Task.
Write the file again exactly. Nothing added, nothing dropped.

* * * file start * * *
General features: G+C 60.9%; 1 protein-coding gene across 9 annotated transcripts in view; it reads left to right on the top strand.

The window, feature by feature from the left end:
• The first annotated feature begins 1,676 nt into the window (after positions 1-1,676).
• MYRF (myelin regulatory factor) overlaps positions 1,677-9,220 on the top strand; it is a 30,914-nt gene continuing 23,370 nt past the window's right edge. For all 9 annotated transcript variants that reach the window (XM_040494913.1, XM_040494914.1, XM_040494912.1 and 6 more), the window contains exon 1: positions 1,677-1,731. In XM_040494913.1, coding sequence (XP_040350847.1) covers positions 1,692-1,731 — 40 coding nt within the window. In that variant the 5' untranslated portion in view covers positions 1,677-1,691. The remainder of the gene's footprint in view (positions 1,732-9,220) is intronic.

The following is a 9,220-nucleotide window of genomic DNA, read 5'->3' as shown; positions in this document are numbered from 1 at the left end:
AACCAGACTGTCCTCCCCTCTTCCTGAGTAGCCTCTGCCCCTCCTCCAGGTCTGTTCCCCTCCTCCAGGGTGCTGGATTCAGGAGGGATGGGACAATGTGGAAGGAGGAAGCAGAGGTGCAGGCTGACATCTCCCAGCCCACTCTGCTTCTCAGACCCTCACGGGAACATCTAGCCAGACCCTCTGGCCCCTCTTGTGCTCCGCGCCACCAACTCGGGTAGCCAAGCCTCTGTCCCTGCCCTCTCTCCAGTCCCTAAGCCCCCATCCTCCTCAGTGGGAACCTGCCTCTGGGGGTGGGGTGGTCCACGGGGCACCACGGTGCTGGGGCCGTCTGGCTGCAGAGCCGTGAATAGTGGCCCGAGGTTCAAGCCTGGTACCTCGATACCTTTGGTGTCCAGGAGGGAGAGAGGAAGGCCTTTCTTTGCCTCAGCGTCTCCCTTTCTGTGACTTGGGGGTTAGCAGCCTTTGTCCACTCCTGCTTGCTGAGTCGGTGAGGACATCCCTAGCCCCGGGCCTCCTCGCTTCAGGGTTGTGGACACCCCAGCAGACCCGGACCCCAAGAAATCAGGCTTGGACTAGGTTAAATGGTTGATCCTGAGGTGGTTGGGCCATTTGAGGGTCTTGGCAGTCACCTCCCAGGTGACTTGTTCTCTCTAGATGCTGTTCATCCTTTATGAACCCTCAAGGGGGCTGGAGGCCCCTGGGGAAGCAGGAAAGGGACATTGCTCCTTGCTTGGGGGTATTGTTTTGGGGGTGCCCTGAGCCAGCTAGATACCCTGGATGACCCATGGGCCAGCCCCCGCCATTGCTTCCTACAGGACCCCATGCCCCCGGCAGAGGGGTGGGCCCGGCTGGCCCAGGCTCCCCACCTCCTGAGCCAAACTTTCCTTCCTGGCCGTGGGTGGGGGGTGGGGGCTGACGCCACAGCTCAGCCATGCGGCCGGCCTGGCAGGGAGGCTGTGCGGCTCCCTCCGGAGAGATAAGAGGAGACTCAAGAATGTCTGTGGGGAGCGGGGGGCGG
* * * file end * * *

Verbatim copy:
General features: G+C 60.9%; 1 protein-coding gene across 9 annotated transcripts in view; it reads left to right on the top strand.

The window, feature by feature from the left end:
• The first annotated feature begins 1,676 nt into the window (after positions 1-1,676).
• MYRF (myelin regulatory factor) overlaps positions 1,677-9,220 on the top strand; it is a 30,914-nt gene continuing 23,370 nt past the window's right edge. For all 9 annotated transcript variants that reach the window (XM_040494913.1, XM_040494914.1, XM_040494912.1 and 6 more), the window contains exon 1: positions 1,677-1,731. In XM_040494913.1, coding sequence (XP_040350847.1) covers positions 1,692-1,731 — 40 coding nt within the window. In that variant the 5' untranslated portion in view covers positions 1,677-1,691. The remainder of the gene's footprint in view (positions 1,732-9,220) is intronic.

The following is a 9,220-nucleotide window of genomic DNA, read 5'->3' as shown; positions in this document are numbered from 1 at the left end:
AACCAGACTGTCCTCCCCTCTTCCTGAGTAGCCTCTGCCCCTCCTCCAGGTCTGTTCCCCTCCTCCAGGGTGCTGGATTCAGGAGGGATGGGACAATGTGGAAGGAGGAAGCAGAGGTGCAGGCTGACATCTCCCAGCCCACTCTGCTTCTCAGACCCTCACGGGAACATCTAGCCAGACCCTCTGGCCCCTCTTGTGCTCCGCGCCACCAACTCGGGTAGCCAAGCCTCTGTCCCTGCCCTCTCTCCAGTCCCTAAGCCCCCATCCTCCTCAGTGGGAACCTGCCTCTGGGGGTGGGGTGGTCCACGGGGCACCACGGTGCTGGGGCCGTCTGGCTGCAGAGCCGTGAATAGTGGCCCGAGGTTCAAGCCTGGTACCTCGATACCTTTGGTGTCCAGGAGGGAGAGAGGAAGGCCTTTCTTTGCCTCAGCGTCTCCCTTTCTGTGACTTGGGGGTTAGCAGCCTTTGTCCACTCCTGCTTGCTGAGTCGGTGAGGACATCCCTAGCCCCGGGCCTCCTCGCTTCAGGGTTGTGGACACCCCAGCAGACCCGGACCCCAAGAAATCAGGCTTGGACTAGGTTAAATGGTTGATCCTGAGGTGGTTGGGCCATTTGAGGGTCTTGGCAGTCACCTCCCAGGTGACTTGTTCTCTCTAGATGCTGTTCATCCTTTATGAACCCTCAAGGGGGCTGGAGGCCCCTGGGGAAGCAGGAAAGGGACATTGCTCCTTGCTTGGGGGTATTGTTTTGGGGGTGCCCTGAGCCAGCTAGATACCCTGGATGACCCATGGGCCAGCCCCCGCCATTGCTTCCTACAGGACCCCATGCCCCCGGCAGAGGGGTGGGCCCGGCTGGCCCAGGCTCCCCACCTCCTGAGCCAAACTTTCCTTCCTGGCCGTGGGTGGGGGGTGGGGGCTGACGCCACAGCTCAGCCATGCGGCCGGCCTGGCAGGGAGGCTGTGCGGCTCCCTCCGGAGAGATAAGAGGAGACTCAAGAATGTCTGTGGGGAGCGGGGGGCGG